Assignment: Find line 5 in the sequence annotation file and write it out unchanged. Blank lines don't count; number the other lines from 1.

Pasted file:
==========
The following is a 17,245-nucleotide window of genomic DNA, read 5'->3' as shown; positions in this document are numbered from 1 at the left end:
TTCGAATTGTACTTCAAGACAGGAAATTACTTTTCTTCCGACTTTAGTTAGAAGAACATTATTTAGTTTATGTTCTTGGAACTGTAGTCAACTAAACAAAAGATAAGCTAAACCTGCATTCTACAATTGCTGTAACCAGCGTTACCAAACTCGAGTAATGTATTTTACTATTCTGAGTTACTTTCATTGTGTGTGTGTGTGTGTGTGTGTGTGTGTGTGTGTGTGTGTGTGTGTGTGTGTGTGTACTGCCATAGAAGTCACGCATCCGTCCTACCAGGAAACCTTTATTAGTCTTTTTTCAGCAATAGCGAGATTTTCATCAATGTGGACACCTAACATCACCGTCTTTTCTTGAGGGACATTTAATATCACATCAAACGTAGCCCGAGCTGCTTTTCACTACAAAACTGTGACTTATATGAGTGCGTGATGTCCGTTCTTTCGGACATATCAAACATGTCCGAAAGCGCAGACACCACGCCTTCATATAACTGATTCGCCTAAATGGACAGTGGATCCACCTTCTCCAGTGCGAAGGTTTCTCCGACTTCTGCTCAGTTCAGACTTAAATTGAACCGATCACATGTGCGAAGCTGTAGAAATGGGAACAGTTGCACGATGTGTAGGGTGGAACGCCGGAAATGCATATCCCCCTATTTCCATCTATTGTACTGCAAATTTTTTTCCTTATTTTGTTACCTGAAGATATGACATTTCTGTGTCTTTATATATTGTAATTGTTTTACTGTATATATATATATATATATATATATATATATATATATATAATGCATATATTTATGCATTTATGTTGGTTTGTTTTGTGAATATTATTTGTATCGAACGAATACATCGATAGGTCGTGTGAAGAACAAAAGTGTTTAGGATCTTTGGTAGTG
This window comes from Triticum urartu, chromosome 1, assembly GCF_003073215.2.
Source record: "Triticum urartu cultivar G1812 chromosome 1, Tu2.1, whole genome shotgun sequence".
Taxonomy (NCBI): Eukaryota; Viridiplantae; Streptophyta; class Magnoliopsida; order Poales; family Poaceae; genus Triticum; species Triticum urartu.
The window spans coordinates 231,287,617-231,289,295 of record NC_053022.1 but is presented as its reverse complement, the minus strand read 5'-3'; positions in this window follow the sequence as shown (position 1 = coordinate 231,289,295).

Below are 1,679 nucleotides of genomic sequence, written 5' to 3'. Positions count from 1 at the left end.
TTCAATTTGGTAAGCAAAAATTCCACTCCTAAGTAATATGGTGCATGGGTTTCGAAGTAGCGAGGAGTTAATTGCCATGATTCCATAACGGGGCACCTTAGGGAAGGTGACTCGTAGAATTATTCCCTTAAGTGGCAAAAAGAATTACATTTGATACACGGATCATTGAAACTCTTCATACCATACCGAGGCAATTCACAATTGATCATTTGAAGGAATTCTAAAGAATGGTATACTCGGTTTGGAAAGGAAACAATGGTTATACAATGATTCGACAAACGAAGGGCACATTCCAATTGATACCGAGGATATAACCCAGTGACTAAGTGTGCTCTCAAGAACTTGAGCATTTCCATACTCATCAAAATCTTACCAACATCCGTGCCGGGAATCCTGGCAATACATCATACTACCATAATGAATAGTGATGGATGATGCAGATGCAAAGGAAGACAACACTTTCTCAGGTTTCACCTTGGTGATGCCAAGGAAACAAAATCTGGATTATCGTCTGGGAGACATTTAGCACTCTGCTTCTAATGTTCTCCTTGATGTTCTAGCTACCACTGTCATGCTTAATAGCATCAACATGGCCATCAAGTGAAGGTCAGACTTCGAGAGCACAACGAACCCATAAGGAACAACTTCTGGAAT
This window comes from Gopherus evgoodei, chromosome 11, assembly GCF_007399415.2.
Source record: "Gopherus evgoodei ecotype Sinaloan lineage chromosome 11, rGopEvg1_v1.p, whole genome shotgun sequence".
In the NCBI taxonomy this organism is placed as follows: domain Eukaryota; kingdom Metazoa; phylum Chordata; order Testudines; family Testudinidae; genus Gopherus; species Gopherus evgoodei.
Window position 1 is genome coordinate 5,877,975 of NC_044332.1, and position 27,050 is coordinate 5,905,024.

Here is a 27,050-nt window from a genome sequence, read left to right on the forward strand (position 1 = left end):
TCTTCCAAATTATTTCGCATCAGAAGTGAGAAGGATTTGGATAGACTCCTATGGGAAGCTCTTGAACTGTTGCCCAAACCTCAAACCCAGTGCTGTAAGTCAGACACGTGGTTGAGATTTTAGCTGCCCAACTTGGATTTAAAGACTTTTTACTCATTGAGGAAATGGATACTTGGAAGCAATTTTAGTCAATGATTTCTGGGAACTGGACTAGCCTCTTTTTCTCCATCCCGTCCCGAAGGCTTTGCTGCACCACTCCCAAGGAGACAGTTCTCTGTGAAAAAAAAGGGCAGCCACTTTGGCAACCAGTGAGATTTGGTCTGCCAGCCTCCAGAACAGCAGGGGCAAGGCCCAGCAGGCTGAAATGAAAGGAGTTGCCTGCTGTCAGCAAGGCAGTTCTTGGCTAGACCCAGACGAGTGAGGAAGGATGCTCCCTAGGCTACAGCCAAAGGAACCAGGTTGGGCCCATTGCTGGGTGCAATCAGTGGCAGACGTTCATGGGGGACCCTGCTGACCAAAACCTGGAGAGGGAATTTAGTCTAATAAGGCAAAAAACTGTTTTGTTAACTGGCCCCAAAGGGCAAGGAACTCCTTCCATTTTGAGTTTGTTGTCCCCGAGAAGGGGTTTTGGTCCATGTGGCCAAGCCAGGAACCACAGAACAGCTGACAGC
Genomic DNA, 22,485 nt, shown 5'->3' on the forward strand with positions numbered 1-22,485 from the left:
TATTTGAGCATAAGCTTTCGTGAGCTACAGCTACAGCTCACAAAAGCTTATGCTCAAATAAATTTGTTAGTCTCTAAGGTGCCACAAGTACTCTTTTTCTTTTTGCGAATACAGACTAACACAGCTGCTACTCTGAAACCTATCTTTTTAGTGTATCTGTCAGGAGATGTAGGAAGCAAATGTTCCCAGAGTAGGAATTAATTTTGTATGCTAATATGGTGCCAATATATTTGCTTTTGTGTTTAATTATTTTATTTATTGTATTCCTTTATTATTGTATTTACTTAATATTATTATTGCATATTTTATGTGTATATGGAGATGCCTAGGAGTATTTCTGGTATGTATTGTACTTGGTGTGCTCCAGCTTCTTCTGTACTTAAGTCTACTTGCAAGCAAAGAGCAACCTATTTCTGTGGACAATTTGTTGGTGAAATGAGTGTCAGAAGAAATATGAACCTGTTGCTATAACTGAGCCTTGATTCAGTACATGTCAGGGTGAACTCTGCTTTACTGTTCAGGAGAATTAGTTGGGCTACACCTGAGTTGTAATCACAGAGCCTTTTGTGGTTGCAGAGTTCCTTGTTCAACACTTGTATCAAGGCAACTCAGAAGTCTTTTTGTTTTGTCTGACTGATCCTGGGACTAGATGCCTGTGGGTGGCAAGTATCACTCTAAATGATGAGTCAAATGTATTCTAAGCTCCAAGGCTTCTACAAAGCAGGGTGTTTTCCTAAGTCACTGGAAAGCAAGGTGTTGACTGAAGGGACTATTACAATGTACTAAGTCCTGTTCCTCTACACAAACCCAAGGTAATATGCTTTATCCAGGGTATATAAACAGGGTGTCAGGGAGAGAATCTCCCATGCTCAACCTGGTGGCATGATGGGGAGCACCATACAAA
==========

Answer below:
Taxonomy (NCBI): Eukaryota; Viridiplantae; Streptophyta; class Magnoliopsida; order Poales; family Poaceae; genus Triticum; species Triticum urartu.